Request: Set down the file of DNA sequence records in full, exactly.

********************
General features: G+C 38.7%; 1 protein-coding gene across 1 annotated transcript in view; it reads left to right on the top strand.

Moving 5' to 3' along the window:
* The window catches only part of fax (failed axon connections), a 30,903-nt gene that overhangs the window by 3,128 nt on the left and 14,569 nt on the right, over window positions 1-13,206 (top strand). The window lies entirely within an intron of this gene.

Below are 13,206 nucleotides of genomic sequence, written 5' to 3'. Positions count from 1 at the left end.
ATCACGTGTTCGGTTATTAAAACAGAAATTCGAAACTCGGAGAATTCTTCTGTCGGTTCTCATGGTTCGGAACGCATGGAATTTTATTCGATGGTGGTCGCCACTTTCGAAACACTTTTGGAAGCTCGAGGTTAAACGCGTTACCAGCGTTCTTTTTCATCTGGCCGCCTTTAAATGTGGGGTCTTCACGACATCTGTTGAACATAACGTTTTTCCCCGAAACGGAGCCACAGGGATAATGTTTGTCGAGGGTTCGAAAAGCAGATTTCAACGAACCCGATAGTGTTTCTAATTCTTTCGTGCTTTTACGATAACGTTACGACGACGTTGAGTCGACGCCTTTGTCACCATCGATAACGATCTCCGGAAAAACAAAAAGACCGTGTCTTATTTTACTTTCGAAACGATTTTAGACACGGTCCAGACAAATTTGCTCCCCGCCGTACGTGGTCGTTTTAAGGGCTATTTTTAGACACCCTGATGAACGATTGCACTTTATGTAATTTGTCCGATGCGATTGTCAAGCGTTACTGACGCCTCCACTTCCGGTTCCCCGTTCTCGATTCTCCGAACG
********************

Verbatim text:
General features: G+C 38.7%; 1 protein-coding gene across 1 annotated transcript in view; it reads left to right on the top strand.

Moving 5' to 3' along the window:
* The window catches only part of fax (failed axon connections), a 30,903-nt gene that overhangs the window by 3,128 nt on the left and 14,569 nt on the right, over window positions 1-13,206 (top strand). The window lies entirely within an intron of this gene.

Below are 13,206 nucleotides of genomic sequence, written 5' to 3'. Positions count from 1 at the left end.
ATCACGTGTTCGGTTATTAAAACAGAAATTCGAAACTCGGAGAATTCTTCTGTCGGTTCTCATGGTTCGGAACGCATGGAATTTTATTCGATGGTGGTCGCCACTTTCGAAACACTTTTGGAAGCTCGAGGTTAAACGCGTTACCAGCGTTCTTTTTCATCTGGCCGCCTTTAAATGTGGGGTCTTCACGACATCTGTTGAACATAACGTTTTTCCCCGAAACGGAGCCACAGGGATAATGTTTGTCGAGGGTTCGAAAAGCAGATTTCAACGAACCCGATAGTGTTTCTAATTCTTTCGTGCTTTTACGATAACGTTACGACGACGTTGAGTCGACGCCTTTGTCACCATCGATAACGATCTCCGGAAAAACAAAAAGACCGTGTCTTATTTTACTTTCGAAACGATTTTAGACACGGTCCAGACAAATTTGCTCCCCGCCGTACGTGGTCGTTTTAAGGGCTATTTTTAGACACCCTGATGAACGATTGCACTTTATGTAATTTGTCCGATGCGATTGTCAAGCGTTACTGACGCCTCCACTTCCGGTTCCCCGTTCTCGATTCTCCGAACG